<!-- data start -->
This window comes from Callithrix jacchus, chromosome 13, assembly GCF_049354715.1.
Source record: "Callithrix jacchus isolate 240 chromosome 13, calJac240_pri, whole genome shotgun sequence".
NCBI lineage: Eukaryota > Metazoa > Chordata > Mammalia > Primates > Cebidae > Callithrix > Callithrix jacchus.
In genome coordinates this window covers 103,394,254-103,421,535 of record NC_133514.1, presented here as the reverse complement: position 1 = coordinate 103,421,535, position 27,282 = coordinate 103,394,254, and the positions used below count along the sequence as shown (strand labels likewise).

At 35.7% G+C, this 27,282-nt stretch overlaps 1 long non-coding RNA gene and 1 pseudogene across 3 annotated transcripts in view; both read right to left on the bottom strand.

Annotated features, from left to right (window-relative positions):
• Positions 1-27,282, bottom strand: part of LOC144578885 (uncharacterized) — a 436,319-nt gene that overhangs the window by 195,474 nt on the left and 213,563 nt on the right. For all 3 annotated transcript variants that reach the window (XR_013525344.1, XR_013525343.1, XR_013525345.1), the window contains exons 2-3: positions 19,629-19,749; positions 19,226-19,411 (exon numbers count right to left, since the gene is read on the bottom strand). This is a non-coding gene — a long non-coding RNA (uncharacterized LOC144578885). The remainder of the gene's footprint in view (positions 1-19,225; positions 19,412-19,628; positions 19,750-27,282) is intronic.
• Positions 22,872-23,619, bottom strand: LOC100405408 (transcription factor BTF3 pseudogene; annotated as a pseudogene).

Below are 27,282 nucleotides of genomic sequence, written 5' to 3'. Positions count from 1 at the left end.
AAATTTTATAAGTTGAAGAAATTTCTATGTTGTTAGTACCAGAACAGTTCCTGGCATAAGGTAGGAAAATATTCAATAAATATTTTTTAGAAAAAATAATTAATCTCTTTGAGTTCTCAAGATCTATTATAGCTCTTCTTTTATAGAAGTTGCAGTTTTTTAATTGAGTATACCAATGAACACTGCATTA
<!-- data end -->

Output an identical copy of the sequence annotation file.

This window comes from Callithrix jacchus, chromosome 13, assembly GCF_049354715.1.
Source record: "Callithrix jacchus isolate 240 chromosome 13, calJac240_pri, whole genome shotgun sequence".
NCBI lineage: Eukaryota > Metazoa > Chordata > Mammalia > Primates > Cebidae > Callithrix > Callithrix jacchus.
In genome coordinates this window covers 103,394,254-103,421,535 of record NC_133514.1, presented here as the reverse complement: position 1 = coordinate 103,421,535, position 27,282 = coordinate 103,394,254, and the positions used below count along the sequence as shown (strand labels likewise).

At 35.7% G+C, this 27,282-nt stretch overlaps 1 long non-coding RNA gene and 1 pseudogene across 3 annotated transcripts in view; both read right to left on the bottom strand.

Annotated features, from left to right (window-relative positions):
• Positions 1-27,282, bottom strand: part of LOC144578885 (uncharacterized) — a 436,319-nt gene that overhangs the window by 195,474 nt on the left and 213,563 nt on the right. For all 3 annotated transcript variants that reach the window (XR_013525344.1, XR_013525343.1, XR_013525345.1), the window contains exons 2-3: positions 19,629-19,749; positions 19,226-19,411 (exon numbers count right to left, since the gene is read on the bottom strand). This is a non-coding gene — a long non-coding RNA (uncharacterized LOC144578885). The remainder of the gene's footprint in view (positions 1-19,225; positions 19,412-19,628; positions 19,750-27,282) is intronic.
• Positions 22,872-23,619, bottom strand: LOC100405408 (transcription factor BTF3 pseudogene; annotated as a pseudogene).

Below are 27,282 nucleotides of genomic sequence, written 5' to 3'. Positions count from 1 at the left end.
AAATTTTATAAGTTGAAGAAATTTCTATGTTGTTAGTACCAGAACAGTTCCTGGCATAAGGTAGGAAAATATTCAATAAATATTTTTTAGAAAAAATAATTAATCTCTTTGAGTTCTCAAGATCTATTATAGCTCTTCTTTTATAGAAGTTGCAGTTTTTTAATTGAGTATACCAATGAACACTGCATTA